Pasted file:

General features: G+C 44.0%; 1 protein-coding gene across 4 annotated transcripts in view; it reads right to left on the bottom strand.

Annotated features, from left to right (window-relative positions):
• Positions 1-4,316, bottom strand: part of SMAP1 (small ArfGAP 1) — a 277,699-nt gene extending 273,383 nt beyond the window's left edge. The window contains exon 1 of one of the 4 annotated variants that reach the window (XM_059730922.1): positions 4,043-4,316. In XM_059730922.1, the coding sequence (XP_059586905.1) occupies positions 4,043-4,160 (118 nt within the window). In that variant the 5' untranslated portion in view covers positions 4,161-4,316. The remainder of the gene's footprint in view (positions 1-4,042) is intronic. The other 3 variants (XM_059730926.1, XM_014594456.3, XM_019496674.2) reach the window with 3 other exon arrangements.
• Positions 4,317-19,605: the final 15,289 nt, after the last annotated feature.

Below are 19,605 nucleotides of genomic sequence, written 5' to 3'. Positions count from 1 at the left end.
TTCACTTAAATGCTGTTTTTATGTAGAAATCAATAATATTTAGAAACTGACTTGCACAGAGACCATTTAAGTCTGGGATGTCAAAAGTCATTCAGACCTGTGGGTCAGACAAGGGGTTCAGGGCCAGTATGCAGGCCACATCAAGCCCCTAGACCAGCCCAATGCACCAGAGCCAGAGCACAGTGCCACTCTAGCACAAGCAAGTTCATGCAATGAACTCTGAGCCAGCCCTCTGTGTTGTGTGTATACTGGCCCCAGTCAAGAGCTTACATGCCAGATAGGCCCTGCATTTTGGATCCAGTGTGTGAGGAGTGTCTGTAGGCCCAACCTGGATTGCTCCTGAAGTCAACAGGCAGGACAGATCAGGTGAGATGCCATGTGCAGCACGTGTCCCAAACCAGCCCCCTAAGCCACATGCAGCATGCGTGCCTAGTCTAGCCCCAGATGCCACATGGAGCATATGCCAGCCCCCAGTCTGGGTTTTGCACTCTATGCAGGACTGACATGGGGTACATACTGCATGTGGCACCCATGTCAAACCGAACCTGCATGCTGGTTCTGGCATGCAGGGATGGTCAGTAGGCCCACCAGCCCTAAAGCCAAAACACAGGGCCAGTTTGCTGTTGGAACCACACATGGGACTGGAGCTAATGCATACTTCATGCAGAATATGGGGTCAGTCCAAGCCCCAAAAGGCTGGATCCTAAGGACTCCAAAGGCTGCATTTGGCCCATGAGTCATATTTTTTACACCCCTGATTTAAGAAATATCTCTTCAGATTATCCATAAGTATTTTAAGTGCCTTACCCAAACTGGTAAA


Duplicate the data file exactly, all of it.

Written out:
General features: G+C 44.0%; 1 protein-coding gene across 4 annotated transcripts in view; it reads right to left on the bottom strand.

Annotated features, from left to right (window-relative positions):
• Positions 1-4,316, bottom strand: part of SMAP1 (small ArfGAP 1) — a 277,699-nt gene extending 273,383 nt beyond the window's left edge. The window contains exon 1 of one of the 4 annotated variants that reach the window (XM_059730922.1): positions 4,043-4,316. In XM_059730922.1, the coding sequence (XP_059586905.1) occupies positions 4,043-4,160 (118 nt within the window). In that variant the 5' untranslated portion in view covers positions 4,161-4,316. The remainder of the gene's footprint in view (positions 1-4,042) is intronic. The other 3 variants (XM_059730926.1, XM_014594456.3, XM_019496674.2) reach the window with 3 other exon arrangements.
• Positions 4,317-19,605: the final 15,289 nt, after the last annotated feature.

Below are 19,605 nucleotides of genomic sequence, written 5' to 3'. Positions count from 1 at the left end.
TTCACTTAAATGCTGTTTTTATGTAGAAATCAATAATATTTAGAAACTGACTTGCACAGAGACCATTTAAGTCTGGGATGTCAAAAGTCATTCAGACCTGTGGGTCAGACAAGGGGTTCAGGGCCAGTATGCAGGCCACATCAAGCCCCTAGACCAGCCCAATGCACCAGAGCCAGAGCACAGTGCCACTCTAGCACAAGCAAGTTCATGCAATGAACTCTGAGCCAGCCCTCTGTGTTGTGTGTATACTGGCCCCAGTCAAGAGCTTACATGCCAGATAGGCCCTGCATTTTGGATCCAGTGTGTGAGGAGTGTCTGTAGGCCCAACCTGGATTGCTCCTGAAGTCAACAGGCAGGACAGATCAGGTGAGATGCCATGTGCAGCACGTGTCCCAAACCAGCCCCCTAAGCCACATGCAGCATGCGTGCCTAGTCTAGCCCCAGATGCCACATGGAGCATATGCCAGCCCCCAGTCTGGGTTTTGCACTCTATGCAGGACTGACATGGGGTACATACTGCATGTGGCACCCATGTCAAACCGAACCTGCATGCTGGTTCTGGCATGCAGGGATGGTCAGTAGGCCCACCAGCCCTAAAGCCAAAACACAGGGCCAGTTTGCTGTTGGAACCACACATGGGACTGGAGCTAATGCATACTTCATGCAGAATATGGGGTCAGTCCAAGCCCCAAAAGGCTGGATCCTAAGGACTCCAAAGGCTGCATTTGGCCCATGAGTCATATTTTTTACACCCCTGATTTAAGAAATATCTCTTCAGATTATCCATAAGTATTTTAAGTGCCTTACCCAAACTGGTAAA